J.S. Bach - The Complete Orchestral Suites
As prolific a composer (and patriarch) as Johann Sebastian Bach was, he managed to compose a precious few instrumental orchestral works. Besides solo instrument concertos, there exist only the six Brandenburg Concertos and the four Orchestral Suites. The fact that these two sets of orchestral compositions are instrumental may be all they have in common. The Brandenburg Concertos represent the best of writing in the Baroque Italian Concerto style, whereas the Orchestral Suites were composed in the French Baroque Style.
The Brandenburg Concertos were conceived and composed as a cogent series, assembled in a single, finished volume. Bach, on the other hand, never assembled the Orchestral Suites , into a discreet musical offering. There are no autographed scores of the Orchestral Suites, leaving scholars to derive the music from various hands other than Bach's, including his son Carl Philipp Emanuel Bach and his student Johann Ludwig Krebs. The numbering of the suites was not assigned by Bach himself but by scholars since, based upon the chronology of the pieces? composition. The first and fourth suites are thought to have been composed during the mid-1720s when Bach was taking his post in Leipzig. The third suite's composition dates from 1731 and the second from the late 1730s. The order of the suites is presented on this disc in this rough chronological order.
The Boston Baroque is perhaps America's finest period instrument group. With few exceptions, they have remained true to recording the mainstream of Renaissance and Baroque composition. From the Bach songbook, the Boston Baroque has previously recorded Bach's Brandenburg Concertos (Telarc Classical 80412) and Mass in B Minor (Telarc Classical 80517). Founded in 1973 by the American harpsichordist and conductor Martin Pearlman, Boston Baroque has established an international reputation for the excellence, accuracy, and precision of its performances.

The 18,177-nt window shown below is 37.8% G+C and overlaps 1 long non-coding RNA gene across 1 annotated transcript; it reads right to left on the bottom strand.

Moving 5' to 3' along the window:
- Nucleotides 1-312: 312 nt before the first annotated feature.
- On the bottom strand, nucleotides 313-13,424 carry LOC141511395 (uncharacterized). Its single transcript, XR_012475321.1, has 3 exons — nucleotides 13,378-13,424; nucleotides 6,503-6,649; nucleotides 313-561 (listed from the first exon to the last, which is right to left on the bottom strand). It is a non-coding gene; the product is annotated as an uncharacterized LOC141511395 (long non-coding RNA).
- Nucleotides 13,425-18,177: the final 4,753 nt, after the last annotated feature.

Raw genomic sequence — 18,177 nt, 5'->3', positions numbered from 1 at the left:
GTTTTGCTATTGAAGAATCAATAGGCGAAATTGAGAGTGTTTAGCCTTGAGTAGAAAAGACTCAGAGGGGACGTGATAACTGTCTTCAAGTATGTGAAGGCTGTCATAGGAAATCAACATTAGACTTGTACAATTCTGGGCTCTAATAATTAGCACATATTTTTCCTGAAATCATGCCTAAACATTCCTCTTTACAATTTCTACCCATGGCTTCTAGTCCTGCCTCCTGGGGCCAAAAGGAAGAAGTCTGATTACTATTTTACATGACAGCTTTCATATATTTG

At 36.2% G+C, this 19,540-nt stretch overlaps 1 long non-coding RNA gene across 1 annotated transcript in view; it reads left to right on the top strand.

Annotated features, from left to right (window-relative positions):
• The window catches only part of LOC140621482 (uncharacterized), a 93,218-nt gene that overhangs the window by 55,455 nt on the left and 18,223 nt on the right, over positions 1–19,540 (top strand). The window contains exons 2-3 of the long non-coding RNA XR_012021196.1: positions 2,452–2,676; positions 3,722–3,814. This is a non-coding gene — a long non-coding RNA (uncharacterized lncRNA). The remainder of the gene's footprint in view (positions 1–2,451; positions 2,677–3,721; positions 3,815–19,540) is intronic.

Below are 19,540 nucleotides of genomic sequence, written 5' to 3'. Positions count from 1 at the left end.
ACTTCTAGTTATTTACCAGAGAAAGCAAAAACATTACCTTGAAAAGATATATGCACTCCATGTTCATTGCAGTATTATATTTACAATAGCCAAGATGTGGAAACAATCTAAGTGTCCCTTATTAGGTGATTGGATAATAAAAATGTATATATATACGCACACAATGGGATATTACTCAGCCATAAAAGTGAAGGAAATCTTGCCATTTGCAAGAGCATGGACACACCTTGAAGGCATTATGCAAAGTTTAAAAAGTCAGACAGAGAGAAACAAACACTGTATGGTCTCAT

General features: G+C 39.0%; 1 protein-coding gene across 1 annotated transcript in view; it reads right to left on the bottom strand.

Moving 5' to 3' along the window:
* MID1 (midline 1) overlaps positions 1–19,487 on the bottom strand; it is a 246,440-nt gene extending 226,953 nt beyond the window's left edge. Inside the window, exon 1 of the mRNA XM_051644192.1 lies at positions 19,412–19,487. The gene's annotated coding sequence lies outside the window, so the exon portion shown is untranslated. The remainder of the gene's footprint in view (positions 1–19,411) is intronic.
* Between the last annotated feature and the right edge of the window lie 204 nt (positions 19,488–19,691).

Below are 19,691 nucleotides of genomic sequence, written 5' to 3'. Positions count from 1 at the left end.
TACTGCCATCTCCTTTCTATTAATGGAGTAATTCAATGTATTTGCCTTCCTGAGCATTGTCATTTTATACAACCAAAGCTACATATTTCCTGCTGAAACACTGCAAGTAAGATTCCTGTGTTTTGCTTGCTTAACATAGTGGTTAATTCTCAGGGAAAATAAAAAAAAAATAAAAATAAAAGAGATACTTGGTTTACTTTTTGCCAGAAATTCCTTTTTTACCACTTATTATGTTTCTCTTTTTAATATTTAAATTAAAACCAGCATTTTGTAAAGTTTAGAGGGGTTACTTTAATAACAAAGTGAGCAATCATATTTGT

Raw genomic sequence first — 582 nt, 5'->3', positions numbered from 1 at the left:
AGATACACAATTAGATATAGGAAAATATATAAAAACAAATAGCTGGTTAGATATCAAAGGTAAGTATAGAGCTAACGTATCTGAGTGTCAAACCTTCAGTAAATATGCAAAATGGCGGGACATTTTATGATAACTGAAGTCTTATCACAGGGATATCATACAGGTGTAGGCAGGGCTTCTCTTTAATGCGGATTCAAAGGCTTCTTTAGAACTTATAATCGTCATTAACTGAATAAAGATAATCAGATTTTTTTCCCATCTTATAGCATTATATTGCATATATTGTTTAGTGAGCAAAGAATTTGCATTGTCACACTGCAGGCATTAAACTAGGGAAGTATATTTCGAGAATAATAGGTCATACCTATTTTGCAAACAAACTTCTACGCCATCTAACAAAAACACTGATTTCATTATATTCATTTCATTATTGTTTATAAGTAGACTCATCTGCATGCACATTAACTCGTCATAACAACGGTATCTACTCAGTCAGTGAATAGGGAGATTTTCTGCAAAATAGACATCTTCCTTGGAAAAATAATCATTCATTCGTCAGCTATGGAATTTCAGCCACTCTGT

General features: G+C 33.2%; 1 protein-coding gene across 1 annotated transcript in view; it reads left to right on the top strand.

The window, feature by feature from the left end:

Pearlman's exquisite scholarship, coupled with the seamless musicianship of his band, means that the hodge-podge that the Suites would otherwise be is averted and the fundamental character of each delicate movement is illuminated. The majority of the movements of the Suites are based on popular French dance forms of the late 18th Century, the focus is on crisply uncovering the individual character of each dance. In the C Major Suite (Suite No. 1), the rhythm of the Courante, as well as in the second Gavotte, is both lively and crisp, highlighting the woodwind trio accompanying the strings imitating horn blares. The lively Forlane exists in three layers: a sprite melody in staccato rhythms on top, wispy melodic figures in the middle voices, and a rock-hard bass line. The suite closes with two Passepieds based on the same melody: the tune from the first Passepied is presented as unison strings in the second, with the oboes spinning webs above them both." The group provides this same attention to the three remaining suites, accomplishing perhaps the most astonishing B minor Suite committed to record.
Since the mid-1970s, period instrument performances have been the rage of classical performance. Depending on the period, I always prefer them, but never to the complete exclusion of modern instrument play. While perhaps thin sounding, period instruments coupled with period performance practice produce an electrifying effect when compared to the modern, Romantic influenced performance that dominated conducting in the first half of the 20th Century. In the United States, only the Handel and Haydn Society could possibly be considered in the same breath as the Boston Baroque. Telarc, always sonically superior, offer the orchestra the crystalline medium with which Pearlman's group spins its magic. Bach's Orchestral Suites represent a significant addition to both the Boston Baroque repertoire and a worth addition to available recorded performances.